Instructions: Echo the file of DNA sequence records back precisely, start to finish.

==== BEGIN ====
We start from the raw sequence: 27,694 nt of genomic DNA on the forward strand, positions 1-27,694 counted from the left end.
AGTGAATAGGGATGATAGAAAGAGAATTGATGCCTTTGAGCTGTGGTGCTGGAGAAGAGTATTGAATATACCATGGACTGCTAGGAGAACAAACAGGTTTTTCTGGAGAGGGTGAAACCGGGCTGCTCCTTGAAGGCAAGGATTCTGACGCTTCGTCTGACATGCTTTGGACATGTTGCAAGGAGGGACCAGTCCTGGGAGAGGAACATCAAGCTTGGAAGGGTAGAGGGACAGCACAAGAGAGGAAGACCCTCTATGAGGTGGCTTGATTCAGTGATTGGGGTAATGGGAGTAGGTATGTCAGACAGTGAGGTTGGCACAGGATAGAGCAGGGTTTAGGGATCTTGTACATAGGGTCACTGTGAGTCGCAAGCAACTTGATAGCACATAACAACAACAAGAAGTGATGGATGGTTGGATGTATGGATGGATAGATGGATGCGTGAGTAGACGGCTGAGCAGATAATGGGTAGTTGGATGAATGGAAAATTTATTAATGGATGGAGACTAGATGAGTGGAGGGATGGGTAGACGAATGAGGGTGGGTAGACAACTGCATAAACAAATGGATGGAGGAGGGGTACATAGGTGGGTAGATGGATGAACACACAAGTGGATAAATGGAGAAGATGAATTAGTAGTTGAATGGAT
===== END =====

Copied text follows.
We start from the raw sequence: 27,694 nt of genomic DNA on the forward strand, positions 1-27,694 counted from the left end.
AGTGAATAGGGATGATAGAAAGAGAATTGATGCCTTTGAGCTGTGGTGCTGGAGAAGAGTATTGAATATACCATGGACTGCTAGGAGAACAAACAGGTTTTTCTGGAGAGGGTGAAACCGGGCTGCTCCTTGAAGGCAAGGATTCTGACGCTTCGTCTGACATGCTTTGGACATGTTGCAAGGAGGGACCAGTCCTGGGAGAGGAACATCAAGCTTGGAAGGGTAGAGGGACAGCACAAGAGAGGAAGACCCTCTATGAGGTGGCTTGATTCAGTGATTGGGGTAATGGGAGTAGGTATGTCAGACAGTGAGGTTGGCACAGGATAGAGCAGGGTTTAGGGATCTTGTACATAGGGTCACTGTGAGTCGCAAGCAACTTGATAGCACATAACAACAACAAGAAGTGATGGATGGTTGGATGTATGGATGGATAGATGGATGCGTGAGTAGACGGCTGAGCAGATAATGGGTAGTTGGATGAATGGAAAATTTATTAATGGATGGAGACTAGATGAGTGGAGGGATGGGTAGACGAATGAGGGTGGGTAGACAACTGCATAAACAAATGGATGGAGGAGGGGTACATAGGTGGGTAGATGGATGAACACACAAGTGGATAAATGGAGAAGATGAATTAGTAGTTGAATGGAT